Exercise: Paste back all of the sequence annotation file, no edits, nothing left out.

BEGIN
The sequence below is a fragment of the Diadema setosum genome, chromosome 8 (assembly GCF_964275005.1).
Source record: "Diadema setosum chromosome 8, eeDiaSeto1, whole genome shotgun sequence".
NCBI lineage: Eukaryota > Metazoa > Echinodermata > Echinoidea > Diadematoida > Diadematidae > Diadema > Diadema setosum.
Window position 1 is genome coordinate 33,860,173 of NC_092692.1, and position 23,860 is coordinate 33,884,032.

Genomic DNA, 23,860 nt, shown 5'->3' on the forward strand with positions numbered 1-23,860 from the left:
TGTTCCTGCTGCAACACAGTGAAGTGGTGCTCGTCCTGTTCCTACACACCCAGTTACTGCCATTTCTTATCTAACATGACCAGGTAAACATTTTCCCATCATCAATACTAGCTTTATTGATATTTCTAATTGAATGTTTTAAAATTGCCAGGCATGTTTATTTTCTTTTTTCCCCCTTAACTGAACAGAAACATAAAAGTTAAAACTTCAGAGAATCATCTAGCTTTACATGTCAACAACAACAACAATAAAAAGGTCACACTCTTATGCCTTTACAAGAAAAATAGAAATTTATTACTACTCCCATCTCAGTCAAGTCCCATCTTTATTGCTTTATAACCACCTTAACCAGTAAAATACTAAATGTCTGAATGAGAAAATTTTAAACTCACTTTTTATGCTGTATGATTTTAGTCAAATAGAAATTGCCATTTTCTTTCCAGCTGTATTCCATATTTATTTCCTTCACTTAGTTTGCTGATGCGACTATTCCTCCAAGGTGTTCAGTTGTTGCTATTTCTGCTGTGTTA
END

The sequence below is a fragment of the Diadema setosum genome, chromosome 8 (assembly GCF_964275005.1).
Source record: "Diadema setosum chromosome 8, eeDiaSeto1, whole genome shotgun sequence".
NCBI lineage: Eukaryota > Metazoa > Echinodermata > Echinoidea > Diadematoida > Diadematidae > Diadema > Diadema setosum.
Window position 1 is genome coordinate 33,860,173 of NC_092692.1, and position 23,860 is coordinate 33,884,032.

Genomic DNA, 23,860 nt, shown 5'->3' on the forward strand with positions numbered 1-23,860 from the left:
TGTTCCTGCTGCAACACAGTGAAGTGGTGCTCGTCCTGTTCCTACACACCCAGTTACTGCCATTTCTTATCTAACATGACCAGGTAAACATTTTCCCATCATCAATACTAGCTTTATTGATATTTCTAATTGAATGTTTTAAAATTGCCAGGCATGTTTATTTTCTTTTTTCCCCCTTAACTGAACAGAAACATAAAAGTTAAAACTTCAGAGAATCATCTAGCTTTACATGTCAACAACAACAACAATAAAAAGGTCACACTCTTATGCCTTTACAAGAAAAATAGAAATTTATTACTACTCCCATCTCAGTCAAGTCCCATCTTTATTGCTTTATAACCACCTTAACCAGTAAAATACTAAATGTCTGAATGAGAAAATTTTAAACTCACTTTTTATGCTGTATGATTTTAGTCAAATAGAAATTGCCATTTTCTTTCCAGCTGTATTCCATATTTATTTCCTTCACTTAGTTTGCTGATGCGACTATTCCTCCAAGGTGTTCAGTTGTTGCTATTTCTGCTGTGTTA